So, white people seem to get really, really angry when I write about gentrification, as evidenced through the many irate comments I’ve gotten, in which I’m called ignorant, racist, and “mean bitch,” amongst other things. I’ve left lots of those comments lingering in moderation for a while, because I couldn’t decide whether I wanted to give these people a space for their inane and often offensive rants, especially when I don’t have the time, energy, or desire to engage with them. But in the end, I’ve decided, what the hell, I’ll approve them. Especially because I have more readers nowadays who will maybe, hopefully help me respond to the bullshit every once in a while? (If interested, you can find the most recent mindblowingly-asinine rant on the “postmodern hipster colonists suck” post, courtesy of Lilly.)
However, sometimes these posts still generate really good comments. I wanted to highlight a recent one here, not just because I appreciate the insight, but also because I think it’s important to foreground the experiences of people who are more directly impacted by gentrification (I’m a NYC transplant from Jersey, and, I’ll be honest, am more of a contributor to gentrification than a victim of it.) Here’s part of what Ebony wrote:
I am from New York City. My mother was born and raised in Harlem in Drew Hamliton Projects. If you are from New York you know where Drew Hamilton is. I am disgusted with the invasion of white people in Harlem. I am not racist but I am proud of Harlem. I like the idea of segregation in Harlem. It’s not Harlem without black people, the same goes for New Orleans. White people have every neighborhood from A street to 96th street as well as Inwood. Why do they need Spanish Harlem, Harlem, and Washington Heights. These people can live anywhere in the 5 boroughs but choose to move to Harlem. They treat this area as if it was nothing before they got there, as if people didn’t reside in this area prior to them moving in. They don’t understand the value of this area.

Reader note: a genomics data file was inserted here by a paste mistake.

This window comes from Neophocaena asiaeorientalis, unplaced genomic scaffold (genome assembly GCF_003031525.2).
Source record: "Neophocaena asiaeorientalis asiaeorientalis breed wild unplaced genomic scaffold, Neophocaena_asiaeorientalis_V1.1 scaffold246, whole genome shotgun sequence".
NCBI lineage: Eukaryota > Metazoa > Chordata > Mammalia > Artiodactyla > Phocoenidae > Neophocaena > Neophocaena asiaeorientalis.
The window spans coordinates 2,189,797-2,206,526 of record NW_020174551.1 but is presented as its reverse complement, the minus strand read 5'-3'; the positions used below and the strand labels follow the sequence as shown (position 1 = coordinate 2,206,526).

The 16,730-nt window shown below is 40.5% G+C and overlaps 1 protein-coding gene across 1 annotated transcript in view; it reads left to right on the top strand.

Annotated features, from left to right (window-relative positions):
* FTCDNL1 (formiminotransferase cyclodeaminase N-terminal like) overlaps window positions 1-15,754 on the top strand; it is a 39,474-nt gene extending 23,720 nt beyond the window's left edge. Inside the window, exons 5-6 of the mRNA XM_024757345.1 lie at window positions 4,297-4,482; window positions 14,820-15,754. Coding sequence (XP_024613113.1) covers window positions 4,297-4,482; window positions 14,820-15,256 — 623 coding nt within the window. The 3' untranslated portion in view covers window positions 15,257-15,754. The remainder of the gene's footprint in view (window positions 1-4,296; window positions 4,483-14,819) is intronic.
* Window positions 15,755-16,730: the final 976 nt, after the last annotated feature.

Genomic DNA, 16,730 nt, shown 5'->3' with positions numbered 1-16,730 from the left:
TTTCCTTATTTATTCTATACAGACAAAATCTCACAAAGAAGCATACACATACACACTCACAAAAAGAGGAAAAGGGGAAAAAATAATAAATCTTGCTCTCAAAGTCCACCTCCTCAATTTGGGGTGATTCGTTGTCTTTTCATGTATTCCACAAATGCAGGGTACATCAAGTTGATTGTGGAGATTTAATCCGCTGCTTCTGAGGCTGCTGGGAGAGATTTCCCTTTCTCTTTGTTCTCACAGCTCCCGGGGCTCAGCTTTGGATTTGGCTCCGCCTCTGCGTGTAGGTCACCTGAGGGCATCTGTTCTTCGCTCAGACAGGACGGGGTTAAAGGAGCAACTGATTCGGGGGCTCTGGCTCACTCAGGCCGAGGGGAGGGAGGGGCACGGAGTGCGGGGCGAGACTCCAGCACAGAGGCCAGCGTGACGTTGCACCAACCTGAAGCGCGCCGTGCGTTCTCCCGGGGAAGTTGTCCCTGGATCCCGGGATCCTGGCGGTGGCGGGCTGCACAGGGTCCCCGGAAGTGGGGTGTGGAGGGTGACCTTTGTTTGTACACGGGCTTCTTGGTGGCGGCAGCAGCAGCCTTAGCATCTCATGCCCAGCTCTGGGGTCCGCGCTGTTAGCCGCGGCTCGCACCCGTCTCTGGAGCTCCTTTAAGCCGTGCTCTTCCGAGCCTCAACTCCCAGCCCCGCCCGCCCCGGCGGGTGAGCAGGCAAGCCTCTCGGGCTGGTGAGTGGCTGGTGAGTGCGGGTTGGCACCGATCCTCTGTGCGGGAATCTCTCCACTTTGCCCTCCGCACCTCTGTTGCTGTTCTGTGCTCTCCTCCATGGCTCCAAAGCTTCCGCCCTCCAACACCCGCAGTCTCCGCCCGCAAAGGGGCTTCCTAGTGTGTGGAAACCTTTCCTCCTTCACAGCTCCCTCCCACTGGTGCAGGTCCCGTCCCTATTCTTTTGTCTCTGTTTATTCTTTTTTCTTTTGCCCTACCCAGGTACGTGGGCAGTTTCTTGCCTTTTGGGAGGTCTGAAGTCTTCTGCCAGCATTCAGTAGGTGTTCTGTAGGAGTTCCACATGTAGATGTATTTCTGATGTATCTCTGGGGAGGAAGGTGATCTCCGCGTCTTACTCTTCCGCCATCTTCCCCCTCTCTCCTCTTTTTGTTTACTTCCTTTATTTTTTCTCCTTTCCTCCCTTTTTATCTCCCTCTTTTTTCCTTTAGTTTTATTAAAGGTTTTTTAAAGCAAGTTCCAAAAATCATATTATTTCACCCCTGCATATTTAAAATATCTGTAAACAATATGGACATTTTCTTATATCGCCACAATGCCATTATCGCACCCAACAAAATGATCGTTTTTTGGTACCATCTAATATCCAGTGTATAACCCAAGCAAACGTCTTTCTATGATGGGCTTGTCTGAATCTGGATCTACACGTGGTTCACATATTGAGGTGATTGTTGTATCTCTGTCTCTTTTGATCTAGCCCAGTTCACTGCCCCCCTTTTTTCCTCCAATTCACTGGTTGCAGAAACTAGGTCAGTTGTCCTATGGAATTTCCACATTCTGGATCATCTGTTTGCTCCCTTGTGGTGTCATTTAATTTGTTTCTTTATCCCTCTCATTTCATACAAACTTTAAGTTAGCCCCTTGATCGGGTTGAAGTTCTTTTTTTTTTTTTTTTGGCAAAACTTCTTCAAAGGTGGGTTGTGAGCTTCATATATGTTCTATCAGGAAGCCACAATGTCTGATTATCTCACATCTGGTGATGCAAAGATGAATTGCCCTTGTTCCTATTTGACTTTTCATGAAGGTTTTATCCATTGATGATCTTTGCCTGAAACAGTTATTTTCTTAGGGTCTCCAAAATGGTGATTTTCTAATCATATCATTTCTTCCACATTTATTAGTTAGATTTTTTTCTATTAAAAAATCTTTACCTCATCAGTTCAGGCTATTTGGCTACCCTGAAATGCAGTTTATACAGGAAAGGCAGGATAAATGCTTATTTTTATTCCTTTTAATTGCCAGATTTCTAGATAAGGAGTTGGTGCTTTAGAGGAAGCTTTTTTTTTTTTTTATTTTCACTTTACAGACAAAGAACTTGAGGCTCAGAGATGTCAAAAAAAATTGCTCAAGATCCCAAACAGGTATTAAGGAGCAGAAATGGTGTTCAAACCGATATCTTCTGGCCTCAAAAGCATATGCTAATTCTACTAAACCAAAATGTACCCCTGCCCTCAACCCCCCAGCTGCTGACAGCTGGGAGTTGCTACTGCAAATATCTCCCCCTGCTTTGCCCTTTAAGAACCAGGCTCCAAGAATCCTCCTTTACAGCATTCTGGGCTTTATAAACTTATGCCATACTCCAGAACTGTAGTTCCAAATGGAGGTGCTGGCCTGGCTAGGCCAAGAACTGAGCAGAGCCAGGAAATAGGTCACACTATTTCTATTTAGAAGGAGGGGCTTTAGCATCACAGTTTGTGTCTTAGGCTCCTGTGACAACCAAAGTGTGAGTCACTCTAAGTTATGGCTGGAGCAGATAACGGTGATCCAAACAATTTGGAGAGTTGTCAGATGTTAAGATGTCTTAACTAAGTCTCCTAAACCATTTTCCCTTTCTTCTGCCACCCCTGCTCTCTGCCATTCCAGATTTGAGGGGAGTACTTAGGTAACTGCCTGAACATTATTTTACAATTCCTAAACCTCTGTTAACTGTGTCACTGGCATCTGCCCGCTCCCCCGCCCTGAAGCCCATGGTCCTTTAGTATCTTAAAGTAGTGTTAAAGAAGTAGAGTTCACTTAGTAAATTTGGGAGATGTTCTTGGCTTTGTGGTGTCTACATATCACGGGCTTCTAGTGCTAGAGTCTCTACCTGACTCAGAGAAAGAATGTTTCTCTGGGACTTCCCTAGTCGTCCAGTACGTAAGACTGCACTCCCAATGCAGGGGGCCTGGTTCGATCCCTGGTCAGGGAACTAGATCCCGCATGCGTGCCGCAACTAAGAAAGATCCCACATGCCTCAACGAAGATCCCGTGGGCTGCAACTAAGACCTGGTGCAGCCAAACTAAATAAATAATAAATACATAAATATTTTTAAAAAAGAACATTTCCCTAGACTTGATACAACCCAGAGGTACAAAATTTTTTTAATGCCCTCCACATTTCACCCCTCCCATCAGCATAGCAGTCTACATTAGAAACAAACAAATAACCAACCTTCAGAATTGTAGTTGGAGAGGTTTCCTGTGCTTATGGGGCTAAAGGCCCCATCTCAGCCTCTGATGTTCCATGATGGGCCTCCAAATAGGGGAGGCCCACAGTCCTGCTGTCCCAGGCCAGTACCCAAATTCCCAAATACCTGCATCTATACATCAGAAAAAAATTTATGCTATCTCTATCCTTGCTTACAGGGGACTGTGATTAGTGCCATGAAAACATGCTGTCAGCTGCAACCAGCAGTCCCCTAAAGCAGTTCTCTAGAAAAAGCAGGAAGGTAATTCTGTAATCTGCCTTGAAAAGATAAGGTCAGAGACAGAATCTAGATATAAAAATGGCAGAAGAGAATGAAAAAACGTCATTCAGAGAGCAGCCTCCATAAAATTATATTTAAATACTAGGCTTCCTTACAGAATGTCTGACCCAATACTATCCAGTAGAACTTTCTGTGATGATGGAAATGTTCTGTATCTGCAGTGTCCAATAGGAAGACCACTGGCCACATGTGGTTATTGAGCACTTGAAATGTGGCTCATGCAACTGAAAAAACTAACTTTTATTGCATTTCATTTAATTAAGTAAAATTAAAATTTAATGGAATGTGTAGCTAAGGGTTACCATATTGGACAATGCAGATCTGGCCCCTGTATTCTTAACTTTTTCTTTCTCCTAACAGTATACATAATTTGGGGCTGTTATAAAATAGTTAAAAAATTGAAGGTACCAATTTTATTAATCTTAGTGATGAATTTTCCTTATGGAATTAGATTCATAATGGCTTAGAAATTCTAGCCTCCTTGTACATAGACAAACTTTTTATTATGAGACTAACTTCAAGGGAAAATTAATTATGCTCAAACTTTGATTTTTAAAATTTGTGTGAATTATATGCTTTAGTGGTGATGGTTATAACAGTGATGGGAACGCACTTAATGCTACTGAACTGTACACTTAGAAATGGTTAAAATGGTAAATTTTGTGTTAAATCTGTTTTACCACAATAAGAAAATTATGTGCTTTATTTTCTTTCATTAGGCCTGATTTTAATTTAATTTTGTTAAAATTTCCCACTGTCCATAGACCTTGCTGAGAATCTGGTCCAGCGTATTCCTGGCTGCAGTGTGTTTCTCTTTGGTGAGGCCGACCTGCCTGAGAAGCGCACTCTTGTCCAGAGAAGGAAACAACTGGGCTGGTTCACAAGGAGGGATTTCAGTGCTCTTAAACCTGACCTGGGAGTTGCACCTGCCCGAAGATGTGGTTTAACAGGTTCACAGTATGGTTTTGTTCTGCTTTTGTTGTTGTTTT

Read the rest of the comment here.
The part that I’ve emphasized is an excellent description of what seems to be a very prevalent attitude amongst gentrification’s beneficiaries: the notion that these neighborhoods were relatively worthless, uninhabited wastelands until the gentrifying classes moved in.
I was treated to some great examples of this attitude a couple of weeks ago on The Leonard Lopate Show, a radio program on WNYC (a local NPR station.) The segment, “How To Be a Good Tourist,” was a conversation between Lopate, two NYC journalists, and callers about NYC neighborhoods, cultural institutions, restaurants and other locations that are often missed or overlooked by tourists and residents alike. They got to talking about certain neighborhoods that have historically been overlooked and have “changed” (what a euphemism!) in recent years, as well as neighborhoods that are about to “change.” Here’s some of the conversation, with emphasis and commentary added:
Rosemary Black: I think [the city] is constantly changing… Just a few years ago, the Meatpacking District was quite desolate and nobody would ever go over there unless they were trying to get to the West Side Highway or something…
Leonard Lopate: And it smelled bad, because of all of the blood that was on the street, the sidewalk…